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#180882 - 12/11/08 11:49 PM Re: French place names [Re: LukeJavan8]
zmjezhd Offline
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And was not Languedoc a former "province"?

Yes, the old monarchical provinces got broken up into smaller departments. The original province was the province of Provence. It was the first area outside of Italy that the Romans conquered: pro + vincia, the final morpheme related to vinco 'to conquer'. It later became a generic noun for 'province, jurisdiction, sphere of administration'.
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#180895 - 12/12/08 05:17 PM Re: French place names [Re: zmjezhd]
LukeJavan8 Offline
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Love it! There is so much to be learned, even for an old school teacher. Appreciate the update. The old French provinces were so romantic. Wine districts as well. Every so often they creep into one's life. Heard Aquitaine mentioned in an old movie the other day.
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#180905 - 12/13/08 01:38 AM Re: French place names [Re: LukeJavan8]
zmjezhd Offline
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Wine districts as well.

Yes, my personal favorite is currently Bourgogne 'Burgundy'. Etzel (Attila), Siegfried (Sigurd), and Kriemhilde (Gudrun, Brunhilda) are all associated with Burgundy, the place not the wine, and it's origin is in a Germanic tribe, the Burgundians.
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#180954 - 12/16/08 01:18 PM Re: French place names [Re: zmjezhd]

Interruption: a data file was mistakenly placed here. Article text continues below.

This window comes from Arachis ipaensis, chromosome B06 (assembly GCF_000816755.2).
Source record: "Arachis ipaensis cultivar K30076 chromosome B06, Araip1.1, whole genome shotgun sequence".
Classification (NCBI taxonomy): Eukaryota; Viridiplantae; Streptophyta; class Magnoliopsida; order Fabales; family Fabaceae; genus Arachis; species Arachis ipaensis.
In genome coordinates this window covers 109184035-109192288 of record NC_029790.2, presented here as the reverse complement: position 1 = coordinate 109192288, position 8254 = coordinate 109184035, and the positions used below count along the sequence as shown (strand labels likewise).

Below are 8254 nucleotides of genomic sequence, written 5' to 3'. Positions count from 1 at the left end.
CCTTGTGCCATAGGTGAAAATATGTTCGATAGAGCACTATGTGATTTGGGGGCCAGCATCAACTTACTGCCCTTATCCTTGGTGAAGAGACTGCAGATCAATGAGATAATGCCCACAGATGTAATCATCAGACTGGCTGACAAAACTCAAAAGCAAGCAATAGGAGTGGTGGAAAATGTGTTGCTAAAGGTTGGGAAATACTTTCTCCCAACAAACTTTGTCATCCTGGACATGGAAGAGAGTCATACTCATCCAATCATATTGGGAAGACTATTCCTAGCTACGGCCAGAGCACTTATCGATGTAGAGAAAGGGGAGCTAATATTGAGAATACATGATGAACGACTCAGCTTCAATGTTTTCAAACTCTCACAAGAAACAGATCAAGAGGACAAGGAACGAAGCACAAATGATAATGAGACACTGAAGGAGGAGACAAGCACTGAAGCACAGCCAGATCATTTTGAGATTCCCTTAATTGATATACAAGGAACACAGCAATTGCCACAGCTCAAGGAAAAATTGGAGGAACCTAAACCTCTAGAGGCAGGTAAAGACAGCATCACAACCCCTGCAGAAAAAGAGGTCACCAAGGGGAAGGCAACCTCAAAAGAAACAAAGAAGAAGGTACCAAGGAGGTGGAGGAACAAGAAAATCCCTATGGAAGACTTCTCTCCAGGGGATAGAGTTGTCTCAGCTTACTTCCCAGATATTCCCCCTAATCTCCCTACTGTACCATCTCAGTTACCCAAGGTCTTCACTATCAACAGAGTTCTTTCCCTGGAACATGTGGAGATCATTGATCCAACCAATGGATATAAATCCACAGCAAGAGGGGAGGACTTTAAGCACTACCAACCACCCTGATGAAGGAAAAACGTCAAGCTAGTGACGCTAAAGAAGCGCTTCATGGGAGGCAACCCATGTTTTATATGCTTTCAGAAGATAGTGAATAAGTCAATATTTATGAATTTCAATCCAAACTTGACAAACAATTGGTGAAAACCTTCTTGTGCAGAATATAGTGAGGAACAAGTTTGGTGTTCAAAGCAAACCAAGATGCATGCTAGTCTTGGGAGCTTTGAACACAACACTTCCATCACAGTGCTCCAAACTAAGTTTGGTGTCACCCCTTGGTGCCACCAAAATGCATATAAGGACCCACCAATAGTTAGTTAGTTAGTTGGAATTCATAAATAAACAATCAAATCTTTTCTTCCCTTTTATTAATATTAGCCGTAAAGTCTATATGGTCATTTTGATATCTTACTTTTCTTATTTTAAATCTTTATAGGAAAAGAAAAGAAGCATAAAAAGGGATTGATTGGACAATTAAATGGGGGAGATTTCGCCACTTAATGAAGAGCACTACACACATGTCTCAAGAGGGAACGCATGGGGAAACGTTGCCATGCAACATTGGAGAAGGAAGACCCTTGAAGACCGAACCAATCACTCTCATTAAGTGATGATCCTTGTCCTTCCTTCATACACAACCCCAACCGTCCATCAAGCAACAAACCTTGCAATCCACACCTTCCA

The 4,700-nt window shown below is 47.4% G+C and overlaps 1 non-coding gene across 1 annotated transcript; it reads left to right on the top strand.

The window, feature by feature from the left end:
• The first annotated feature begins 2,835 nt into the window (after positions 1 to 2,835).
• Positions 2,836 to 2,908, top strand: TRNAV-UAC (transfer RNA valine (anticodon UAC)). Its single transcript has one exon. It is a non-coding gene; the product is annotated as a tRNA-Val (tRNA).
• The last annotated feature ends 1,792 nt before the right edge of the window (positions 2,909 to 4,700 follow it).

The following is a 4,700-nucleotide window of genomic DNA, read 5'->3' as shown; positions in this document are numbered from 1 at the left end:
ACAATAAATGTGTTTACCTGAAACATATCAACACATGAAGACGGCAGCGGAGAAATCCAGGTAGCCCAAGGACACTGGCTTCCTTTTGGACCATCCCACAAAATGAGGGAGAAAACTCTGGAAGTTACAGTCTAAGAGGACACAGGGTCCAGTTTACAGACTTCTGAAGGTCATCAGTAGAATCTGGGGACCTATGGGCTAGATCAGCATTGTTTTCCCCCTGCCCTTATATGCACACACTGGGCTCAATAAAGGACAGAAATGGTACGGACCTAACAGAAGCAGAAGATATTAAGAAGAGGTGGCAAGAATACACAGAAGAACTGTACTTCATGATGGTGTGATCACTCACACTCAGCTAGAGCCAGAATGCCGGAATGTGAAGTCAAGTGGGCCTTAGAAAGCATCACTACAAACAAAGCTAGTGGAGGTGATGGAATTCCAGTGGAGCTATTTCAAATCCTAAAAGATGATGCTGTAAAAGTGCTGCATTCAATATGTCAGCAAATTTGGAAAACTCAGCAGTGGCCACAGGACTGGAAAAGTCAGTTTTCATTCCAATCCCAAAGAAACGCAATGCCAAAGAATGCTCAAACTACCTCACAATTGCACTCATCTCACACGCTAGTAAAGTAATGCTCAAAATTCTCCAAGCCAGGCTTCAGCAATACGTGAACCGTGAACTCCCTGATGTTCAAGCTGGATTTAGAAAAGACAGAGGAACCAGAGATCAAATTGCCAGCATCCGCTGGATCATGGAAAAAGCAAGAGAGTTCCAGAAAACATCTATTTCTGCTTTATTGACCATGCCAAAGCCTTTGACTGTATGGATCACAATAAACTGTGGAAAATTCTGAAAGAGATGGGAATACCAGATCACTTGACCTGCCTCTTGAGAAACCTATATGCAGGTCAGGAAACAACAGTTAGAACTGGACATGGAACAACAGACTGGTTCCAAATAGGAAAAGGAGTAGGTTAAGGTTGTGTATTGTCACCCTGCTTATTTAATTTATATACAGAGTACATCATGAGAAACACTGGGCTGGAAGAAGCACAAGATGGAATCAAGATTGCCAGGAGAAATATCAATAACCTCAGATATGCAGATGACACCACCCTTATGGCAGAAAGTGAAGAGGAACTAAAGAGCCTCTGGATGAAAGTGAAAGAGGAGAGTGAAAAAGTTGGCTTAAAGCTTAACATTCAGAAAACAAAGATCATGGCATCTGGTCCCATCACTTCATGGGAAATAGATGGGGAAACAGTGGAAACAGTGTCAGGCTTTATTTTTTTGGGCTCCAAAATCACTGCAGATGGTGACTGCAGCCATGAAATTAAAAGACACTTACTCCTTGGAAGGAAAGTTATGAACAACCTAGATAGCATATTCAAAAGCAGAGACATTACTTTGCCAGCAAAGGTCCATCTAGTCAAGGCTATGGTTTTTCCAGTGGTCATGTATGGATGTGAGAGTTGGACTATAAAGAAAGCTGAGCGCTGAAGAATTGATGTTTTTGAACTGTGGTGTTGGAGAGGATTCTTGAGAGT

LukeJavan8 Offline
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"onward, onward, swords against the foe" (I'll get it, yet)
Back in college, in glee club we sang a song about the
Burgundians. It will come eventually. I can hear the music in my head, but the words have to find a way thru all the blockage.
Germany had (or has, I guess) some very beautiful provinces, once duchies,principalities and the like, now states. Central
European History is rife with these themes which made for operas like Siegfried, etc.
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#183772 - 03/21/09 10:21 AM Re: French place names [Re: LukeJavan8]
LukeJavan8 Offline
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This thread's title: French Place names.
The Platte River; Platte is French for Flat. The jokes about the
river: "mile wide and and inch deep", and "too thin to plow, too
thick to drink".
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#183779 - 03/21/09 01:47 PM Re: French place names [Re: LukeJavan8]
BranShea Offline
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How do you always manage to find these old threads? I want however to object to (if you don't mind) this: 'platte is French for flat'.